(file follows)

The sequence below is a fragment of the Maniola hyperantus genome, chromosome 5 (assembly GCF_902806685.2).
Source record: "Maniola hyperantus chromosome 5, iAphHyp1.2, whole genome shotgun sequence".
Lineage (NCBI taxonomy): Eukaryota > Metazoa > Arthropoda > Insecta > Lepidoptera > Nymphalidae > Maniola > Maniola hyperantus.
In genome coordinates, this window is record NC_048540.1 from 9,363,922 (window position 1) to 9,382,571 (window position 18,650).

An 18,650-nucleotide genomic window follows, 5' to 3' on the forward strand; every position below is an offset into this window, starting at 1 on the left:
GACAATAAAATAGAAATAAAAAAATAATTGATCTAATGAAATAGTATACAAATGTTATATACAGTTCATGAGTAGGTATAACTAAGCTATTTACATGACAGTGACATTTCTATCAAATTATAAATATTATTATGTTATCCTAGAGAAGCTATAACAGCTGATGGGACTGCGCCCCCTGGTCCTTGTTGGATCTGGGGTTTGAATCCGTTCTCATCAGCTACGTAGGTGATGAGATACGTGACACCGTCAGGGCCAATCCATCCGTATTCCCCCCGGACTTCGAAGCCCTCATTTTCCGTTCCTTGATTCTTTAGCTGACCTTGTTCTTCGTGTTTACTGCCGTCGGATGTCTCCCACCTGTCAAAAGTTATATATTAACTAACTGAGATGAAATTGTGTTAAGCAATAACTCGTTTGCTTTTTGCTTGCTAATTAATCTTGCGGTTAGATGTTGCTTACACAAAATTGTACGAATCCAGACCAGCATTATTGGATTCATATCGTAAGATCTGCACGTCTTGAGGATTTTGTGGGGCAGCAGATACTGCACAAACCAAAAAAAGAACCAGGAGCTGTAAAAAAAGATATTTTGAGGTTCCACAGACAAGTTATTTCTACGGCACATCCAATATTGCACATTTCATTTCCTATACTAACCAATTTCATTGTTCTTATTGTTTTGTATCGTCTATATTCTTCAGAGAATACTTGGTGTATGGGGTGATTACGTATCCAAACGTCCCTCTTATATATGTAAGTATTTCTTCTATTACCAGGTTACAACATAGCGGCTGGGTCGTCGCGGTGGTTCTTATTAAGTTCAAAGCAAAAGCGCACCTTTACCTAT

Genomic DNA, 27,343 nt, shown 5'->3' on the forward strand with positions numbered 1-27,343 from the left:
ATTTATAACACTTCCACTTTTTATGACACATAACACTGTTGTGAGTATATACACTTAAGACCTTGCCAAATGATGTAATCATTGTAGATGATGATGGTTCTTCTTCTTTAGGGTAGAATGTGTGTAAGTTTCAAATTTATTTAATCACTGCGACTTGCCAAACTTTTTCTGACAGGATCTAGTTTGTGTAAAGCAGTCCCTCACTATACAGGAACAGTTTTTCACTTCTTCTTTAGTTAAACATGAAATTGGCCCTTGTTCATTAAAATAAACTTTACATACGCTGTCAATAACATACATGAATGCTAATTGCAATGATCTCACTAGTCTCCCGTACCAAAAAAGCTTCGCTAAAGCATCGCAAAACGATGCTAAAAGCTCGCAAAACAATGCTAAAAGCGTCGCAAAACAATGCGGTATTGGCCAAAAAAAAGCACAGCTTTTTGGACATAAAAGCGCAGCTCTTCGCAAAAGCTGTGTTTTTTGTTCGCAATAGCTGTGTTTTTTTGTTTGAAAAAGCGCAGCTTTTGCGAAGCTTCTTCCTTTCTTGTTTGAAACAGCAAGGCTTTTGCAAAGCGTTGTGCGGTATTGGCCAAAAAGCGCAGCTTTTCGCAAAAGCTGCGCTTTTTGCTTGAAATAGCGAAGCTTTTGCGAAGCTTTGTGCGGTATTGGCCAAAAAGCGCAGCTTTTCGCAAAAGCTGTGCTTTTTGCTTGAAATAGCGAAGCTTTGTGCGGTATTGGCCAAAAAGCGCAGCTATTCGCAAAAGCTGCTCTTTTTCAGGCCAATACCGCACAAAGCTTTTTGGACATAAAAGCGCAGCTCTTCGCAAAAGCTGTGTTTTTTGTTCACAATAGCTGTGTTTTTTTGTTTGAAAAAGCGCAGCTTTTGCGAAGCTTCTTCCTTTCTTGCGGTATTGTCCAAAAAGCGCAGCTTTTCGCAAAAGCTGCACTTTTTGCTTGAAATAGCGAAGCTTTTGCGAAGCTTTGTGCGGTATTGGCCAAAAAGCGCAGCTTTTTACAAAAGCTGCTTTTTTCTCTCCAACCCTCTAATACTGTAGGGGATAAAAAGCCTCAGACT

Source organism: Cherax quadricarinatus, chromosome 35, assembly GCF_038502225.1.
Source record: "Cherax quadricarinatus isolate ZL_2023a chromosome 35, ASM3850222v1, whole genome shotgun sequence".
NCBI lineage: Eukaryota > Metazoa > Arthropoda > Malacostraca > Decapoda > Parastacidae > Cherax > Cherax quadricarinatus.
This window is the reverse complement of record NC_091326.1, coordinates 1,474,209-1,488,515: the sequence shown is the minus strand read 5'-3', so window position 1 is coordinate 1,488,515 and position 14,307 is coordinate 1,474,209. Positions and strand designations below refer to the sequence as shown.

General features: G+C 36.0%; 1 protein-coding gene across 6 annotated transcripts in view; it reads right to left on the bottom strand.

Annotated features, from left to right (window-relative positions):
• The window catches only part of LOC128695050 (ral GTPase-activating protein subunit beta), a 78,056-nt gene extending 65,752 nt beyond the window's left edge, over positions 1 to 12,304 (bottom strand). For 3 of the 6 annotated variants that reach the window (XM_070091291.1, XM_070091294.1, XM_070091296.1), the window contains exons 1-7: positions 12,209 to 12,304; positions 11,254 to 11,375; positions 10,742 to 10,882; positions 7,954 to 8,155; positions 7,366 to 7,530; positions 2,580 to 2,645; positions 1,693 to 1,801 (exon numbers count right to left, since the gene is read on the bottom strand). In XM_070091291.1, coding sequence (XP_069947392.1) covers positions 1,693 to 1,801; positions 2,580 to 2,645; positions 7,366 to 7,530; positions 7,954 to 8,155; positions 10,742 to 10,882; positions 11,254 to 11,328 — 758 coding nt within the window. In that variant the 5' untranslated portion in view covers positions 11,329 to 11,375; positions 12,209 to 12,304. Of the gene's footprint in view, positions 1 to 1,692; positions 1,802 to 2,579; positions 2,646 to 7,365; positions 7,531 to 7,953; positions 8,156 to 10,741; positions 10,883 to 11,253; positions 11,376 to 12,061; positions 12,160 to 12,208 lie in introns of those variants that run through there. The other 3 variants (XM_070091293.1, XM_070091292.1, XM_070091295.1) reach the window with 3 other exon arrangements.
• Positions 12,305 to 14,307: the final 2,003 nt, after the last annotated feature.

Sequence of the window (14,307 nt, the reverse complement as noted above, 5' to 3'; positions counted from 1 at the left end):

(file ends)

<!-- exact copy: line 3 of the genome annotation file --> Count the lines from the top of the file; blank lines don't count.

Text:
Lineage (NCBI taxonomy): Eukaryota > Metazoa > Arthropoda > Insecta > Lepidoptera > Nymphalidae > Maniola > Maniola hyperantus.